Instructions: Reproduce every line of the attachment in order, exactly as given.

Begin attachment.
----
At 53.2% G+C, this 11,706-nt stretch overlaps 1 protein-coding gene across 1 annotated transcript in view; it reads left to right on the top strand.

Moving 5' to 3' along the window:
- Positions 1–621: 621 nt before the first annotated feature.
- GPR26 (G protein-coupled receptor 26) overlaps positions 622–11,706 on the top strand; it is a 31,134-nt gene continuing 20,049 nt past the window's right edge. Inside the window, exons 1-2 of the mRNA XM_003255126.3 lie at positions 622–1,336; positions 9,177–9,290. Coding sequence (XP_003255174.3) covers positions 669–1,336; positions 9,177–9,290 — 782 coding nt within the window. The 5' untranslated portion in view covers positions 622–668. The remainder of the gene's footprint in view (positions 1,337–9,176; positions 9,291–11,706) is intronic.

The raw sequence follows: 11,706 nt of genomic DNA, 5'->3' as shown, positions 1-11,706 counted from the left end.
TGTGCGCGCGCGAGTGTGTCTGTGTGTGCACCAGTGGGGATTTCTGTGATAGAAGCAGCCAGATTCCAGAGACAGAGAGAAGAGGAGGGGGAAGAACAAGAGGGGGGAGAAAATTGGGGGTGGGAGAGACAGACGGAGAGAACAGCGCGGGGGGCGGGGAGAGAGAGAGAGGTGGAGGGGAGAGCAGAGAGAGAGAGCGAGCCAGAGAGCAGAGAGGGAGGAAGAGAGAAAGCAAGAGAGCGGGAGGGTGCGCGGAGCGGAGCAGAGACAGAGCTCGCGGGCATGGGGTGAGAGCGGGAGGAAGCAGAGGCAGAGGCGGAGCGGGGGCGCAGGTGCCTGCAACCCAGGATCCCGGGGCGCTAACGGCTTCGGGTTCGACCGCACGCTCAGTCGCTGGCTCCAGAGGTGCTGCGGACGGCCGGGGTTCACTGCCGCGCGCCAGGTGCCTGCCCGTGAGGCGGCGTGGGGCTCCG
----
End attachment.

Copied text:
At 53.2% G+C, this 11,706-nt stretch overlaps 1 protein-coding gene across 1 annotated transcript in view; it reads left to right on the top strand.

Moving 5' to 3' along the window:
- Positions 1–621: 621 nt before the first annotated feature.
- GPR26 (G protein-coupled receptor 26) overlaps positions 622–11,706 on the top strand; it is a 31,134-nt gene continuing 20,049 nt past the window's right edge. Inside the window, exons 1-2 of the mRNA XM_003255126.3 lie at positions 622–1,336; positions 9,177–9,290. Coding sequence (XP_003255174.3) covers positions 669–1,336; positions 9,177–9,290 — 782 coding nt within the window. The 5' untranslated portion in view covers positions 622–668. The remainder of the gene's footprint in view (positions 1,337–9,176; positions 9,291–11,706) is intronic.

The raw sequence follows: 11,706 nt of genomic DNA, 5'->3' as shown, positions 1-11,706 counted from the left end.
TGTGCGCGCGCGAGTGTGTCTGTGTGTGCACCAGTGGGGATTTCTGTGATAGAAGCAGCCAGATTCCAGAGACAGAGAGAAGAGGAGGGGGAAGAACAAGAGGGGGGAGAAAATTGGGGGTGGGAGAGACAGACGGAGAGAACAGCGCGGGGGGCGGGGAGAGAGAGAGAGGTGGAGGGGAGAGCAGAGAGAGAGAGCGAGCCAGAGAGCAGAGAGGGAGGAAGAGAGAAAGCAAGAGAGCGGGAGGGTGCGCGGAGCGGAGCAGAGACAGAGCTCGCGGGCATGGGGTGAGAGCGGGAGGAAGCAGAGGCAGAGGCGGAGCGGGGGCGCAGGTGCCTGCAACCCAGGATCCCGGGGCGCTAACGGCTTCGGGTTCGACCGCACGCTCAGTCGCTGGCTCCAGAGGTGCTGCGGACGGCCGGGGTTCACTGCCGCGCGCCAGGTGCCTGCCCGTGAGGCGGCGTGGGGCTCCG